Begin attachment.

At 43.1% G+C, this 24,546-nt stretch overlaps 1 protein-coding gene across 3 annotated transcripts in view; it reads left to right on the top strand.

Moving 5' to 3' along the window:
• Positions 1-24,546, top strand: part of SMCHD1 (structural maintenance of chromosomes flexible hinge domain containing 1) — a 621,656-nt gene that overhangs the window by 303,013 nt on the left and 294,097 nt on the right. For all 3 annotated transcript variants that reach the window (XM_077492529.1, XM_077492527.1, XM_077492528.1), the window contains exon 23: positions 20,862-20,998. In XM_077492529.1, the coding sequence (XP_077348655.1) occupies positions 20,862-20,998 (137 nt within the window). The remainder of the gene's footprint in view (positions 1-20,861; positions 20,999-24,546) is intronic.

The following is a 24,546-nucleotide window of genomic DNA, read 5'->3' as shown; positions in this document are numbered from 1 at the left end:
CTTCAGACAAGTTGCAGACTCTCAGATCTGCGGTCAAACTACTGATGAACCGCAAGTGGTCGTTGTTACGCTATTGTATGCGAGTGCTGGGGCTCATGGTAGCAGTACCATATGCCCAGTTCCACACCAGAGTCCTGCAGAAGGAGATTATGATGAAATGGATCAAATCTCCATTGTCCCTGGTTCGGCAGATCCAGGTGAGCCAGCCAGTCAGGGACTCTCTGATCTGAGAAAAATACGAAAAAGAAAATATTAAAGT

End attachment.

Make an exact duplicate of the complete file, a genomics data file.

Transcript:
At 43.1% G+C, this 24,546-nt stretch overlaps 1 protein-coding gene across 3 annotated transcripts in view; it reads left to right on the top strand.

Moving 5' to 3' along the window:
• Positions 1-24,546, top strand: part of SMCHD1 (structural maintenance of chromosomes flexible hinge domain containing 1) — a 621,656-nt gene that overhangs the window by 303,013 nt on the left and 294,097 nt on the right. For all 3 annotated transcript variants that reach the window (XM_077492529.1, XM_077492527.1, XM_077492528.1), the window contains exon 23: positions 20,862-20,998. In XM_077492529.1, the coding sequence (XP_077348655.1) occupies positions 20,862-20,998 (137 nt within the window). The remainder of the gene's footprint in view (positions 1-20,861; positions 20,999-24,546) is intronic.

The following is a 24,546-nucleotide window of genomic DNA, read 5'->3' as shown; positions in this document are numbered from 1 at the left end:
CTTCAGACAAGTTGCAGACTCTCAGATCTGCGGTCAAACTACTGATGAACCGCAAGTGGTCGTTGTTACGCTATTGTATGCGAGTGCTGGGGCTCATGGTAGCAGTACCATATGCCCAGTTCCACACCAGAGTCCTGCAGAAGGAGATTATGATGAAATGGATCAAATCTCCATTGTCCCTGGTTCGGCAGATCCAGGTGAGCCAGCCAGTCAGGGACTCTCTGATCTGAGAAAAATACGAAAAAGAAAATATTAAAGT